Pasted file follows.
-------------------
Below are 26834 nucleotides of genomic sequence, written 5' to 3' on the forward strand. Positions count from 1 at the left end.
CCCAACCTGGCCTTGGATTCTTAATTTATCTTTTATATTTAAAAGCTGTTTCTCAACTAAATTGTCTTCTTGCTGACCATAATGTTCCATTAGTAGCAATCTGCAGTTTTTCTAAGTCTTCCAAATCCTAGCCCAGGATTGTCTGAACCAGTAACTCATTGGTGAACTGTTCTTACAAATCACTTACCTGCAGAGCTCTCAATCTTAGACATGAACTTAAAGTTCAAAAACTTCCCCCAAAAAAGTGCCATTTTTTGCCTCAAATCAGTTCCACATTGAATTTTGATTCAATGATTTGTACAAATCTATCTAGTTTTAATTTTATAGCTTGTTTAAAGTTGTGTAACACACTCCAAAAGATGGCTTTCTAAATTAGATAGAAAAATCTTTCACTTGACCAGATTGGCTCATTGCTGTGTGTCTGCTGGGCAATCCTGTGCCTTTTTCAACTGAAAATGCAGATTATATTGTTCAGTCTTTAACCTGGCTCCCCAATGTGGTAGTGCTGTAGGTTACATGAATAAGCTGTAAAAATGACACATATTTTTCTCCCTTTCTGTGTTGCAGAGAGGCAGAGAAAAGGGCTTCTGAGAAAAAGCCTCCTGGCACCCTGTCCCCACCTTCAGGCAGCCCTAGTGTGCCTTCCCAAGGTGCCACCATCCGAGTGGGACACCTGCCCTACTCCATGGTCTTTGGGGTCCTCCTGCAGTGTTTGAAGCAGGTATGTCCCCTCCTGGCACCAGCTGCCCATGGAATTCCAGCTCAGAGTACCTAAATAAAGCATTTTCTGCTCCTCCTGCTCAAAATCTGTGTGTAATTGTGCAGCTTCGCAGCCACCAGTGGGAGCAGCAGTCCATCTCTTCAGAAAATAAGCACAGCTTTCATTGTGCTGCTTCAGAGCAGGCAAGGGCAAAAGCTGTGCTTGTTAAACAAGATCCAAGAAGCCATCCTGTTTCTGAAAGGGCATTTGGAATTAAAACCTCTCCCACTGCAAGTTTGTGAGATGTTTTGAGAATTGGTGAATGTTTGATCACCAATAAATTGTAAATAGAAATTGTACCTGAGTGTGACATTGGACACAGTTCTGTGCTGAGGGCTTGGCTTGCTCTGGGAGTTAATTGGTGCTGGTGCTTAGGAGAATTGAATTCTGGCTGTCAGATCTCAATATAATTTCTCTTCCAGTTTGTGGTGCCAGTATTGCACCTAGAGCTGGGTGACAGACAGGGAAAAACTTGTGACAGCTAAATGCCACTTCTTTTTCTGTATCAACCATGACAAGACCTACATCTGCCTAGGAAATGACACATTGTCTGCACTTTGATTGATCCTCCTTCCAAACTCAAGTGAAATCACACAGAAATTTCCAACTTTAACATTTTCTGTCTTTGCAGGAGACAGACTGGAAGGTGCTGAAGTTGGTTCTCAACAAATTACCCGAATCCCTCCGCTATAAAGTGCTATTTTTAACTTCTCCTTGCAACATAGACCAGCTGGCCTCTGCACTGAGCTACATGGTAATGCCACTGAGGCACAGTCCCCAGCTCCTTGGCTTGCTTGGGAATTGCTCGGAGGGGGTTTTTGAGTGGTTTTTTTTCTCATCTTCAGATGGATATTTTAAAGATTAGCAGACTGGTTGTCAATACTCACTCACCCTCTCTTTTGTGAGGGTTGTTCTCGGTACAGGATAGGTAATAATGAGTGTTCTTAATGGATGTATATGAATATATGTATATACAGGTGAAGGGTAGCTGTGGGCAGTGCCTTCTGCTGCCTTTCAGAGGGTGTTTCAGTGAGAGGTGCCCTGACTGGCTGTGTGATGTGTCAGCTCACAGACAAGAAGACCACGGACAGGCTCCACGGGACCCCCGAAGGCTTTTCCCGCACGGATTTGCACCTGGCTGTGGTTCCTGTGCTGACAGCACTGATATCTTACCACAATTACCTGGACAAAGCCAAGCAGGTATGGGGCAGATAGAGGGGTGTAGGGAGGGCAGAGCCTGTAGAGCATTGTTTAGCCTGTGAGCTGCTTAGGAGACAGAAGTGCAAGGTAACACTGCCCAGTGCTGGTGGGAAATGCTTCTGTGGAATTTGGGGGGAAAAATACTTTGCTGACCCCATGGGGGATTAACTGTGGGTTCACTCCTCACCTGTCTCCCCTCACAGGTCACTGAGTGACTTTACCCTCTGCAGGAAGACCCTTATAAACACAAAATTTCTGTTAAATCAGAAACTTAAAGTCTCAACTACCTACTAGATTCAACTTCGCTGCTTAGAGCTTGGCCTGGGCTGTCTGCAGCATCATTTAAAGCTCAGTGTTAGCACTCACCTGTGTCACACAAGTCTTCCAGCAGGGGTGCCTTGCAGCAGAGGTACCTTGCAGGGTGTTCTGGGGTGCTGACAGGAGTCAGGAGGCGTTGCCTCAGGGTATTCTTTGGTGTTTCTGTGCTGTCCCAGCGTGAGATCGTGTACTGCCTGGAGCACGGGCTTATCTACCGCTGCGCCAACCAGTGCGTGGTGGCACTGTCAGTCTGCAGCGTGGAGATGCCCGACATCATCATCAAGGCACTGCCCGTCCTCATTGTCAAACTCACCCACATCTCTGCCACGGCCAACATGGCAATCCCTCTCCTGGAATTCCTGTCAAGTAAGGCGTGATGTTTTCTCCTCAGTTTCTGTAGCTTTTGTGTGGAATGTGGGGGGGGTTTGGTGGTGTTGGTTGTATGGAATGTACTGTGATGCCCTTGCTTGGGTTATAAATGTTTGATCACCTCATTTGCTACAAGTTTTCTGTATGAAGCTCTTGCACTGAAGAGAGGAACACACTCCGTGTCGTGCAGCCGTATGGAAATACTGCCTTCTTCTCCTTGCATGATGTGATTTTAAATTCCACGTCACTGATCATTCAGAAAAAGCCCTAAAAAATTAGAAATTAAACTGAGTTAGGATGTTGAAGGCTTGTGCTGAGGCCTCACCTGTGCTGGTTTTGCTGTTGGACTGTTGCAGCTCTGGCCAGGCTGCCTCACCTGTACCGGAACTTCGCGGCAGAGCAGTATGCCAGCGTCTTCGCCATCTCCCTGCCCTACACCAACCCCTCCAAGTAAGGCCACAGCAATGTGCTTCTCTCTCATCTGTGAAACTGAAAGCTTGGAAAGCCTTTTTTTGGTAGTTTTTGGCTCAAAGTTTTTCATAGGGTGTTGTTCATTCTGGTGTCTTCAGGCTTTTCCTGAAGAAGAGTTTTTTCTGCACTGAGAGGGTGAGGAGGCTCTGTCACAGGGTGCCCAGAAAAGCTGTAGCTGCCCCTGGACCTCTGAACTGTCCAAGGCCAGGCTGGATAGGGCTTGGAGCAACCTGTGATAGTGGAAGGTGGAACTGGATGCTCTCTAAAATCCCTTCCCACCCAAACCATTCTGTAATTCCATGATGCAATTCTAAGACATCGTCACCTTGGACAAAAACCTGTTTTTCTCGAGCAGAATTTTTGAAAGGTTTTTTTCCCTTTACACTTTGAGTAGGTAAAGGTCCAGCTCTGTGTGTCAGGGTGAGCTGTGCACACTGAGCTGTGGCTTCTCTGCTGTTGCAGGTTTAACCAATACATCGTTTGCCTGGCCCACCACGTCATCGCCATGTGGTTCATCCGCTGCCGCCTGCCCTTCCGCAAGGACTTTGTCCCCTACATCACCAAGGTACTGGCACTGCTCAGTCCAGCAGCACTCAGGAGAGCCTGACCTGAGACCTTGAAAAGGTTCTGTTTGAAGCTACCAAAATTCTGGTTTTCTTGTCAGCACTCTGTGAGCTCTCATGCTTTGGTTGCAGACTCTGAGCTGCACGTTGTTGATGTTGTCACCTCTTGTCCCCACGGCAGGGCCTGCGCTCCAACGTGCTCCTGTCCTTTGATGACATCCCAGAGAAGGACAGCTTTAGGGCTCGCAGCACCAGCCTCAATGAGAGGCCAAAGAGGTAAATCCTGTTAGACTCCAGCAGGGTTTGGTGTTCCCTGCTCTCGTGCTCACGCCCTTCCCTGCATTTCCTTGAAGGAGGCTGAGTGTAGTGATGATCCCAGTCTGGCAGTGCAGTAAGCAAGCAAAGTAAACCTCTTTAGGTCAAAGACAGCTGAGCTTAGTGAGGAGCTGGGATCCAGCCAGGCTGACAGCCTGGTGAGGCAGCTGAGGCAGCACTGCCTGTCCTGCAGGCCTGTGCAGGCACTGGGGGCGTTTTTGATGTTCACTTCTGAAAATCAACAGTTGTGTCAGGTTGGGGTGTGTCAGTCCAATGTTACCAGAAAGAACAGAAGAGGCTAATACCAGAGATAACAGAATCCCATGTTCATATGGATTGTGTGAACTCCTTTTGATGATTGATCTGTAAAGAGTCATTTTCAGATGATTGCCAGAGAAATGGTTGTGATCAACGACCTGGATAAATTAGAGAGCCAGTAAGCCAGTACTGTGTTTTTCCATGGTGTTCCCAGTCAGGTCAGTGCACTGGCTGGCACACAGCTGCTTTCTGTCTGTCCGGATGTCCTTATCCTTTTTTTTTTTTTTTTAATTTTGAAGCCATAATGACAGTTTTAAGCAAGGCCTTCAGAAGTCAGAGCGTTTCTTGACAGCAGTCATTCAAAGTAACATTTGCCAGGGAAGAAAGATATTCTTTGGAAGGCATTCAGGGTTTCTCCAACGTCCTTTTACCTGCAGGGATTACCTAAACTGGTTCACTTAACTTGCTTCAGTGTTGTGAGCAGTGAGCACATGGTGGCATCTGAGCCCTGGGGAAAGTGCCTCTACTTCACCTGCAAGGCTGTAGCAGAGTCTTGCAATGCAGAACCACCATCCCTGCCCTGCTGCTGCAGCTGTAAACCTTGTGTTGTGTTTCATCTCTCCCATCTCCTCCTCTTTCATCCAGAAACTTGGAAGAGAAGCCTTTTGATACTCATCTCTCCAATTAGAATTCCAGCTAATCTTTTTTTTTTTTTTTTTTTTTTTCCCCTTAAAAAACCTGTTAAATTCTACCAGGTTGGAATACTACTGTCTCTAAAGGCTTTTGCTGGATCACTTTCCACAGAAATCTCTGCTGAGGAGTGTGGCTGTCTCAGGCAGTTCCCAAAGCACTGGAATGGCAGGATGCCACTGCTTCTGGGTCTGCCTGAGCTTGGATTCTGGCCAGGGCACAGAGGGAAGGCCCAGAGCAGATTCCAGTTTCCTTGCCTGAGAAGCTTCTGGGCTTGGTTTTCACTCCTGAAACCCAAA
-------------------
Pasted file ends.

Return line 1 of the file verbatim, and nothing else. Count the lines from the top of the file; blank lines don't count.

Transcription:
Below are 26834 nucleotides of genomic sequence, written 5' to 3' on the forward strand. Positions count from 1 at the left end.